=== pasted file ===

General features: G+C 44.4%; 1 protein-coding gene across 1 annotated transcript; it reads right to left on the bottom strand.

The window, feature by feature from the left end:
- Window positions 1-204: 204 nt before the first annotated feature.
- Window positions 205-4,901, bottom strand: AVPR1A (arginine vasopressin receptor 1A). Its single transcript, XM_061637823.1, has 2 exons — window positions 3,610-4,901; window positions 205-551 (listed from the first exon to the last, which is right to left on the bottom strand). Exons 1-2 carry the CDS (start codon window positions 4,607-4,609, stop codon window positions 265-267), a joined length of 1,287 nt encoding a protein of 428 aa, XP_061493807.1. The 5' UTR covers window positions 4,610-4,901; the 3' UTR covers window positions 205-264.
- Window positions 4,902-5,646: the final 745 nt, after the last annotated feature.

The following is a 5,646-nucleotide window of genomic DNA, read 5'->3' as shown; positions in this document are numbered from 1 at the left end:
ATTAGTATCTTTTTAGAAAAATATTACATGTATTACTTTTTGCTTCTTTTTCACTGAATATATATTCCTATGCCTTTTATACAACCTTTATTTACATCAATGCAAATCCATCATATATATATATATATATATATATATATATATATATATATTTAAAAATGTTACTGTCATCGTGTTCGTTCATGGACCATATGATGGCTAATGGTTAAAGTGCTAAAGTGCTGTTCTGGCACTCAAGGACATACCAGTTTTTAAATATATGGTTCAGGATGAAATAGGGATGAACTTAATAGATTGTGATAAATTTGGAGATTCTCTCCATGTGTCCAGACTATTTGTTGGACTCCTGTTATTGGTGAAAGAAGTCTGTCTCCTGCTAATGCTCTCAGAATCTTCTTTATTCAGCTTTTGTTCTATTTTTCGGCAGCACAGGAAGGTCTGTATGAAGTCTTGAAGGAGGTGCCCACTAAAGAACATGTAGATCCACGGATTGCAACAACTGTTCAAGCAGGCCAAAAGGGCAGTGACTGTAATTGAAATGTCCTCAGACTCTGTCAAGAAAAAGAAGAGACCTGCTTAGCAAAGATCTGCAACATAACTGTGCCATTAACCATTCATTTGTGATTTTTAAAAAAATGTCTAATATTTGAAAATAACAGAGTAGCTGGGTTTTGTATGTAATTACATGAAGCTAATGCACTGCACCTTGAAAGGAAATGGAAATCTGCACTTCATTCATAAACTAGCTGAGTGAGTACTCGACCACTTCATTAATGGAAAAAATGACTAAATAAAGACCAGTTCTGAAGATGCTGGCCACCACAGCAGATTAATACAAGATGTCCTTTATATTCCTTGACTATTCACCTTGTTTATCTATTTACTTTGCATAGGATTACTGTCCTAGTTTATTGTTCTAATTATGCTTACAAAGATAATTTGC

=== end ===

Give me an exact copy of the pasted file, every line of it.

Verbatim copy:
General features: G+C 44.4%; 1 protein-coding gene across 1 annotated transcript; it reads right to left on the bottom strand.

The window, feature by feature from the left end:
- Window positions 1-204: 204 nt before the first annotated feature.
- Window positions 205-4,901, bottom strand: AVPR1A (arginine vasopressin receptor 1A). Its single transcript, XM_061637823.1, has 2 exons — window positions 3,610-4,901; window positions 205-551 (listed from the first exon to the last, which is right to left on the bottom strand). Exons 1-2 carry the CDS (start codon window positions 4,607-4,609, stop codon window positions 265-267), a joined length of 1,287 nt encoding a protein of 428 aa, XP_061493807.1. The 5' UTR covers window positions 4,610-4,901; the 3' UTR covers window positions 205-264.
- Window positions 4,902-5,646: the final 745 nt, after the last annotated feature.

The following is a 5,646-nucleotide window of genomic DNA, read 5'->3' as shown; positions in this document are numbered from 1 at the left end:
ATTAGTATCTTTTTAGAAAAATATTACATGTATTACTTTTTGCTTCTTTTTCACTGAATATATATTCCTATGCCTTTTATACAACCTTTATTTACATCAATGCAAATCCATCATATATATATATATATATATATATATATATATATATATATTTAAAAATGTTACTGTCATCGTGTTCGTTCATGGACCATATGATGGCTAATGGTTAAAGTGCTAAAGTGCTGTTCTGGCACTCAAGGACATACCAGTTTTTAAATATATGGTTCAGGATGAAATAGGGATGAACTTAATAGATTGTGATAAATTTGGAGATTCTCTCCATGTGTCCAGACTATTTGTTGGACTCCTGTTATTGGTGAAAGAAGTCTGTCTCCTGCTAATGCTCTCAGAATCTTCTTTATTCAGCTTTTGTTCTATTTTTCGGCAGCACAGGAAGGTCTGTATGAAGTCTTGAAGGAGGTGCCCACTAAAGAACATGTAGATCCACGGATTGCAACAACTGTTCAAGCAGGCCAAAAGGGCAGTGACTGTAATTGAAATGTCCTCAGACTCTGTCAAGAAAAAGAAGAGACCTGCTTAGCAAAGATCTGCAACATAACTGTGCCATTAACCATTCATTTGTGATTTTTAAAAAAATGTCTAATATTTGAAAATAACAGAGTAGCTGGGTTTTGTATGTAATTACATGAAGCTAATGCACTGCACCTTGAAAGGAAATGGAAATCTGCACTTCATTCATAAACTAGCTGAGTGAGTACTCGACCACTTCATTAATGGAAAAAATGACTAAATAAAGACCAGTTCTGAAGATGCTGGCCACCACAGCAGATTAATACAAGATGTCCTTTATATTCCTTGACTATTCACCTTGTTTATCTATTTACTTTGCATAGGATTACTGTCCTAGTTTATTGTTCTAATTATGCTTACAAAGATAATTTGC